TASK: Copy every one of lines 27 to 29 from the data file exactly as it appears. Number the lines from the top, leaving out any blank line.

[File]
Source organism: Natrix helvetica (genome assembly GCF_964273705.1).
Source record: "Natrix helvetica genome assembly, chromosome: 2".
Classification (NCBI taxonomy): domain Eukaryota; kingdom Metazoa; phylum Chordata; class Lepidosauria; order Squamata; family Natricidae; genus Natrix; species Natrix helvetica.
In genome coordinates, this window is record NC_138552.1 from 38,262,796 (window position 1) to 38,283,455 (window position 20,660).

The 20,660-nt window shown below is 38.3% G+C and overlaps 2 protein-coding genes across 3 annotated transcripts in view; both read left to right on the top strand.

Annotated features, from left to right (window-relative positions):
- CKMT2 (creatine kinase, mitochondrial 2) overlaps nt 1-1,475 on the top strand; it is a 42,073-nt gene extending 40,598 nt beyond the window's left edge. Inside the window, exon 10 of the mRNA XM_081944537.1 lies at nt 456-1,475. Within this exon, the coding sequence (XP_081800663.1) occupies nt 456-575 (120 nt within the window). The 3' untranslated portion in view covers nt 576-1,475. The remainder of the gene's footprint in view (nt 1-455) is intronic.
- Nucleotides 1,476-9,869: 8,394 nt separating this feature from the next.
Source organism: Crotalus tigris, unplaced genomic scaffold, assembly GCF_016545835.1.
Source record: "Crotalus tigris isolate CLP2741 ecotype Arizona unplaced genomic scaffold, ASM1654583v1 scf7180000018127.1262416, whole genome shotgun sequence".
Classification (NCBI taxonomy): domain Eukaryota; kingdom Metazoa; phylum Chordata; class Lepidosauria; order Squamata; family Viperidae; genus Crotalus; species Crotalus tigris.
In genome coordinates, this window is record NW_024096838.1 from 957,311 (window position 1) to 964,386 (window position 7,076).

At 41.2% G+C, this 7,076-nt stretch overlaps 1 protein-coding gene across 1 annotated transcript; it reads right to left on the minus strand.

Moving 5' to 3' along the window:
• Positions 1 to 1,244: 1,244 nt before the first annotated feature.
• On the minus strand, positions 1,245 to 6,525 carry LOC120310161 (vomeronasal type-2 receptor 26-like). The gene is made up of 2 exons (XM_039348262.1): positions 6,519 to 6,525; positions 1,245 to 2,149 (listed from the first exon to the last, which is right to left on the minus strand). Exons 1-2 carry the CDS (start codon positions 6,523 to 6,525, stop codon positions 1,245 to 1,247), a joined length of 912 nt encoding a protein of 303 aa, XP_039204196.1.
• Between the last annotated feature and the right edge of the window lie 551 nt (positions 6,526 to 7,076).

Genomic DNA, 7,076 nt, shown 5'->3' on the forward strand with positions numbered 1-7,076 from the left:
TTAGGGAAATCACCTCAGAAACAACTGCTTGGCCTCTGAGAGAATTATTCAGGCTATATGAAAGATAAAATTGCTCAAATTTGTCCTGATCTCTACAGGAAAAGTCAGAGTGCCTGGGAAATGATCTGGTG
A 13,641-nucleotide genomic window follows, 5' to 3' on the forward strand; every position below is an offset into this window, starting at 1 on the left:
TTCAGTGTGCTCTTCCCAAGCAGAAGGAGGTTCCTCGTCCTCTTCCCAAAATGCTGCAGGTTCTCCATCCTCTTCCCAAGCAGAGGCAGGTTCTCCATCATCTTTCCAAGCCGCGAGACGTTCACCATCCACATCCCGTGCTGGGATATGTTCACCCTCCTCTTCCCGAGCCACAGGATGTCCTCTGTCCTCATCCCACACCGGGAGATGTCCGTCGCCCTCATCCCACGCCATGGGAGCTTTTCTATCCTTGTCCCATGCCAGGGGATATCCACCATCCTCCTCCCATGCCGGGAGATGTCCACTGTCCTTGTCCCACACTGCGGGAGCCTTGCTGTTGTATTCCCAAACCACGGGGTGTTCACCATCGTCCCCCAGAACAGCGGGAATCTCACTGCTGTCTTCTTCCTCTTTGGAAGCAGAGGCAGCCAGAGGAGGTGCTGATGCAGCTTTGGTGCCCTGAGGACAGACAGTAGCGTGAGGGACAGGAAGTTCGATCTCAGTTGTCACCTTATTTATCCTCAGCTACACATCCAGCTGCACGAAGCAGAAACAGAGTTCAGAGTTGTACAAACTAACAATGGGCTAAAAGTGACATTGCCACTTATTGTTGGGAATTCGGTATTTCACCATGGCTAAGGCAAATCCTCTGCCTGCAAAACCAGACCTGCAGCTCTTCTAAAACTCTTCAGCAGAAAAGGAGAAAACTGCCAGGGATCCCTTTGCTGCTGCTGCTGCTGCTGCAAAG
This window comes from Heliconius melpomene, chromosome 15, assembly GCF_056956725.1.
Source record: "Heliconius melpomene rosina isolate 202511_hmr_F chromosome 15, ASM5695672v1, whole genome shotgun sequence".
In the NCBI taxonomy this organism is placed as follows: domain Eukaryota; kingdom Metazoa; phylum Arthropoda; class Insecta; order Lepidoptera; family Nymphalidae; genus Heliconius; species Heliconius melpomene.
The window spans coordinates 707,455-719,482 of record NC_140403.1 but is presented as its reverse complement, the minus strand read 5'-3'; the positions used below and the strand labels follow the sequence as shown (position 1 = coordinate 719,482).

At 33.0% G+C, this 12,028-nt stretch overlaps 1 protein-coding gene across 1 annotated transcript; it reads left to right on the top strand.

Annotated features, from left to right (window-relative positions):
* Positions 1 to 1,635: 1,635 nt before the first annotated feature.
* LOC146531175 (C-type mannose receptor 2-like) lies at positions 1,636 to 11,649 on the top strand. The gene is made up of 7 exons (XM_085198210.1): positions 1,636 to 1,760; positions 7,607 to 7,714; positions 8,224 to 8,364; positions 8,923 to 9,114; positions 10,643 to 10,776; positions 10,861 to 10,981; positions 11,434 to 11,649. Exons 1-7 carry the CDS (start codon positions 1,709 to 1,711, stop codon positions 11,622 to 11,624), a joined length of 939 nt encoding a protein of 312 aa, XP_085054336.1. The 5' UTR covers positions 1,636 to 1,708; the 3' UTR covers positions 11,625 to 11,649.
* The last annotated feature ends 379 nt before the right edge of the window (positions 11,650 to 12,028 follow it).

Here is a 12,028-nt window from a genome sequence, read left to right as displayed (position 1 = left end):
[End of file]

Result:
Annotated features, from left to right (window-relative positions):
* Positions 1 to 1,635: 1,635 nt before the first annotated feature.
* LOC146531175 (C-type mannose receptor 2-like) lies at positions 1,636 to 11,649 on the top strand. The gene is made up of 7 exons (XM_085198210.1): positions 1,636 to 1,760; positions 7,607 to 7,714; positions 8,224 to 8,364; positions 8,923 to 9,114; positions 10,643 to 10,776; positions 10,861 to 10,981; positions 11,434 to 11,649. Exons 1-7 carry the CDS (start codon positions 1,709 to 1,711, stop codon positions 11,622 to 11,624), a joined length of 939 nt encoding a protein of 312 aa, XP_085054336.1. The 5' UTR covers positions 1,636 to 1,708; the 3' UTR covers positions 11,625 to 11,649.